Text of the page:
I first participated in Project 365 in 2011 –one photo for each day of the year, and then modified it in 2012 to include writing.
As I looked back over the years’ work and the photos I selected as my POTD (Photo of the Day), I realized how much I had grown in skill and vision, how much photography is still a joyous part of my daily life, and how much more there is to discover not only in photography but in this fabulous world.
I go nowhere without my camera. . . it’s almost become another “limb!” Never once did I consider it a “chore” to make a photo, and my camera and photography have become as much a part of my daily routine as caring for my dogs and horses. I’ve pushed the boundaries of my photographic techniques and developed an almost insatiable appetite for learning more. I’ve recaptured a new sense of wonder. . . something that has so enriched every aspect of my life.
There were also significant benefits in addition to feeling great about completing something in an honest and timely manner. The first was a substantial portfolio of my images posted on my photo blog (www.ohkphoto.com), which made it easy for potential clients to view samples of my work. The other was a little more subtle and appeared only after I analyzed and reflected on why some of my photos touched me more than others. I discovered something extraordinary, at least for me, about creativity.
We can be told a hundred times that when creativity seems to be blocked, we need to just “work through it.” I was always puzzled as to how one does that. How long should a writer sit and look at a blank sheet of paper until the words begin to arrive? It’s different for everyone and for their craft. For me there were two parts to the solution for “creativity drought.”
One was to simply “push through” the 365 day project, regardless of mood, weather or circumstance. More than once, to not miss a day of the project, I climbed out of a warm bed at 11:45 PM and awakened the dogs to pose them for a photo I should have taken earlier that day but had other priorities. So several of my photos show 11:59 PM as the “time taken” –just under the wire for POTD. One unfortunate day I was so sick with some kind of stomach virus . . . my photo on that day was a shot of the Pepto bottle –about as attractive a subject as I was that day, and certainly fits in the category of “desperation shot.” That’s what it means to “push” through a project.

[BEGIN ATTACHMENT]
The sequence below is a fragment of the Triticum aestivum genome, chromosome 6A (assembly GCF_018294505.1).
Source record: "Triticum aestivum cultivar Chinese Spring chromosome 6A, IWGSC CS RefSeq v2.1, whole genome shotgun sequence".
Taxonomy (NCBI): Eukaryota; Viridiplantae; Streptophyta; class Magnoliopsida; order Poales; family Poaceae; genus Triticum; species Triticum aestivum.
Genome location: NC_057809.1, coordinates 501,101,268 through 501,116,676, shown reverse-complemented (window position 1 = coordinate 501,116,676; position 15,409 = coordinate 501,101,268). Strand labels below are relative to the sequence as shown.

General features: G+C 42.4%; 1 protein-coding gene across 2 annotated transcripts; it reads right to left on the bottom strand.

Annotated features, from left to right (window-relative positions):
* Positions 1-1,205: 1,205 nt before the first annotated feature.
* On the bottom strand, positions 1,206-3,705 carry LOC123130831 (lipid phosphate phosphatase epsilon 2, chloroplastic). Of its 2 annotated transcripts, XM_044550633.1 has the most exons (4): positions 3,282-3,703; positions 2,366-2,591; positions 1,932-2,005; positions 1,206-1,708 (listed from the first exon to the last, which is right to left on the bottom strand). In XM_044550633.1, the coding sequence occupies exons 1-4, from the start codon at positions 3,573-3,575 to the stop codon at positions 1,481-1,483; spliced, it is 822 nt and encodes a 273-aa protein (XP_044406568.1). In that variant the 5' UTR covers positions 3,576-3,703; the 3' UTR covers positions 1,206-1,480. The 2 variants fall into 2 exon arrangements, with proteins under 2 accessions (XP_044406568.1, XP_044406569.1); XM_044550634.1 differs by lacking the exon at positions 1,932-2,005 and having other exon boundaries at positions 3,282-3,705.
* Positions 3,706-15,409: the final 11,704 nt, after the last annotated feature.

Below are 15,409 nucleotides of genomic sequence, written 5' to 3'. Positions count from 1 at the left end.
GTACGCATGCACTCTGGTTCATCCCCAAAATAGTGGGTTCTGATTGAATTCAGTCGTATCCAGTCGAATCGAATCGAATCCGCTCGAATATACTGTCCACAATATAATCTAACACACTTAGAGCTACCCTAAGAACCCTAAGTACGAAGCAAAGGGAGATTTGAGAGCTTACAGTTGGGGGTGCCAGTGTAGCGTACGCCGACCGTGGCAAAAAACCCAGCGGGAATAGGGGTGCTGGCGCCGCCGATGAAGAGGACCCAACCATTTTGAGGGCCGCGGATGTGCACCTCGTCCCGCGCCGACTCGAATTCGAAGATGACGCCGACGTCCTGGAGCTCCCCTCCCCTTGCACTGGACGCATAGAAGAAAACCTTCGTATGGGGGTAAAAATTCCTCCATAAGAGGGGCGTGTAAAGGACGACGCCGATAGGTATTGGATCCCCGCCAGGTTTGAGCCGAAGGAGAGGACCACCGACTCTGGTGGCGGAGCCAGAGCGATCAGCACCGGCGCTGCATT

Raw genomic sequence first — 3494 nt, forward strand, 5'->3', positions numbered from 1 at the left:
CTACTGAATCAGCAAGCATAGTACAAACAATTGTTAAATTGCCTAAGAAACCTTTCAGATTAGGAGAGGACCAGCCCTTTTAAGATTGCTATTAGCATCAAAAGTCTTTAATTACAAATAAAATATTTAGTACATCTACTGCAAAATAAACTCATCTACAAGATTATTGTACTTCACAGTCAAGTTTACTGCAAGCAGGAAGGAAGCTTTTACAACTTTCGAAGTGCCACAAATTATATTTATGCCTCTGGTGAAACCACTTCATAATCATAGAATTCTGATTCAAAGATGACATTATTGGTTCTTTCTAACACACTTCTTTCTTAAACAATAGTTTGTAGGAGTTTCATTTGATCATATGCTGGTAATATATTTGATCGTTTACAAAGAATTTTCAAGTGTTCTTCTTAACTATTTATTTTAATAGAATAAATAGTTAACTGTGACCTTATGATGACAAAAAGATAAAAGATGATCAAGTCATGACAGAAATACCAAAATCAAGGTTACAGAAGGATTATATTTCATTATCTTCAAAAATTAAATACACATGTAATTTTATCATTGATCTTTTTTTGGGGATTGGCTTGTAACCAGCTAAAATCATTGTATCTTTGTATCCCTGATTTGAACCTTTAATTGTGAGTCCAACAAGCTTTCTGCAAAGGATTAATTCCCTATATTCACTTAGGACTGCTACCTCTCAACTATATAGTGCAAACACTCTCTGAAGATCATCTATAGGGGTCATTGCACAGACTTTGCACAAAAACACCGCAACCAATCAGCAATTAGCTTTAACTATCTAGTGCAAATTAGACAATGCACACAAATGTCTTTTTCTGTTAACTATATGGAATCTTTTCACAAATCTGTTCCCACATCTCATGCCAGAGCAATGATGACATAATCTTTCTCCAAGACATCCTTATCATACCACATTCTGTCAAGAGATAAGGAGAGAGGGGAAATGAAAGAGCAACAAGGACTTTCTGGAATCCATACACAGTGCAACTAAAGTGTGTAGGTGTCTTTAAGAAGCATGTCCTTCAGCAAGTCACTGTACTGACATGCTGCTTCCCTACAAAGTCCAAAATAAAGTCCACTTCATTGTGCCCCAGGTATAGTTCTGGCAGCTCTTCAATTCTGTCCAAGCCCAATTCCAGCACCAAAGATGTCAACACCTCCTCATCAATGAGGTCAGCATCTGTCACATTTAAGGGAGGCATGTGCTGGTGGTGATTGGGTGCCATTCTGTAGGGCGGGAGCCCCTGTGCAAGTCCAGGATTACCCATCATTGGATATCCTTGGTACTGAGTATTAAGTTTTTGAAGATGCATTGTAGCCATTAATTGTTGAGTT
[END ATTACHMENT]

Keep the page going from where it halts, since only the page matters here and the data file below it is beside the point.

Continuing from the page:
The other and equally important part of the formula was to “relax into the block” . . . a very tenuous line, that little area of stasis between “pushing” and “relaxing.” I discovered that some of my best photos resulted from “failed” efforts such as searching for a suitable subject for a theme-based photo and coming up with “zilch.” However, by relaxing, recognizing and listening to the quiet little voice within, I always found something better.
There is one more gift I received from completing the project. The free flow of inspiration and creativity that infused my photography, now spread into other areas of my life . . . writing, crafts, cooking, publishing, and even housework!
So, will I do it again for 2013? You bet I am. The opportunity for growth is just too great to not do it. And for me, there is something magical about starting a project on the first of the year.
Photography, or any other art form, is much like life . . . you never “arrive” and it’s the journey that matters. In either case, if you ever believe you’ve “arrived,” then you’re “finished” in more ways than one.
Happy New Year, and here’s to boundless creativity and inspiration for 2013! Enjoy the journey!